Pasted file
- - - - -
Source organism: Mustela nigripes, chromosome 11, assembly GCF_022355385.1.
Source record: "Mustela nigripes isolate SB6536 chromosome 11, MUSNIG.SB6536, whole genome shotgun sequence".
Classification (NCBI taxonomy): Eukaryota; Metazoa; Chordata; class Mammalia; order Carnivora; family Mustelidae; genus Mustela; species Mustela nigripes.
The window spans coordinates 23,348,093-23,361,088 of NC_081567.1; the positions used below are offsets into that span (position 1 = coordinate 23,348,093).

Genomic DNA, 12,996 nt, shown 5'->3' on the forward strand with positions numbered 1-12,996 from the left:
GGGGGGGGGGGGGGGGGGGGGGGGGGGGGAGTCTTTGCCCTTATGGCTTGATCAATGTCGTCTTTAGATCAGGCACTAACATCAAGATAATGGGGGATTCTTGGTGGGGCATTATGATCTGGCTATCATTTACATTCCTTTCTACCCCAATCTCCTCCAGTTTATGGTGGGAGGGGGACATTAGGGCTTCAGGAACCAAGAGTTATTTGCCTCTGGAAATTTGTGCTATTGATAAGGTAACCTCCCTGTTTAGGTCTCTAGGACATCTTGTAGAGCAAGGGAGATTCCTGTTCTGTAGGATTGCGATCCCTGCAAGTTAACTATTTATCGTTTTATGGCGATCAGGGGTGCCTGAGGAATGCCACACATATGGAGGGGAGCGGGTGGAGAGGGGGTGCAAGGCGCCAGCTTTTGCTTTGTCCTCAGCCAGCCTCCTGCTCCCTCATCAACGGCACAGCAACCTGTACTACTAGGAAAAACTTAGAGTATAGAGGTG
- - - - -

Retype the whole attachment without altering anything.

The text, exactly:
Source organism: Mustela nigripes, chromosome 11, assembly GCF_022355385.1.
Source record: "Mustela nigripes isolate SB6536 chromosome 11, MUSNIG.SB6536, whole genome shotgun sequence".
Classification (NCBI taxonomy): Eukaryota; Metazoa; Chordata; class Mammalia; order Carnivora; family Mustelidae; genus Mustela; species Mustela nigripes.
The window spans coordinates 23,348,093-23,361,088 of NC_081567.1; the positions used below are offsets into that span (position 1 = coordinate 23,348,093).

Genomic DNA, 12,996 nt, shown 5'->3' on the forward strand with positions numbered 1-12,996 from the left:
GGGGGGGGGGGGGGGGGGGGGGGGGGGGGAGTCTTTGCCCTTATGGCTTGATCAATGTCGTCTTTAGATCAGGCACTAACATCAAGATAATGGGGGATTCTTGGTGGGGCATTATGATCTGGCTATCATTTACATTCCTTTCTACCCCAATCTCCTCCAGTTTATGGTGGGAGGGGGACATTAGGGCTTCAGGAACCAAGAGTTATTTGCCTCTGGAAATTTGTGCTATTGATAAGGTAACCTCCCTGTTTAGGTCTCTAGGACATCTTGTAGAGCAAGGGAGATTCCTGTTCTGTAGGATTGCGATCCCTGCAAGTTAACTATTTATCGTTTTATGGCGATCAGGGGTGCCTGAGGAATGCCACACATATGGAGGGGAGCGGGTGGAGAGGGGGTGCAAGGCGCCAGCTTTTGCTTTGTCCTCAGCCAGCCTCCTGCTCCCTCATCAACGGCACAGCAACCTGTACTACTAGGAAAAACTTAGAGTATAGAGGTG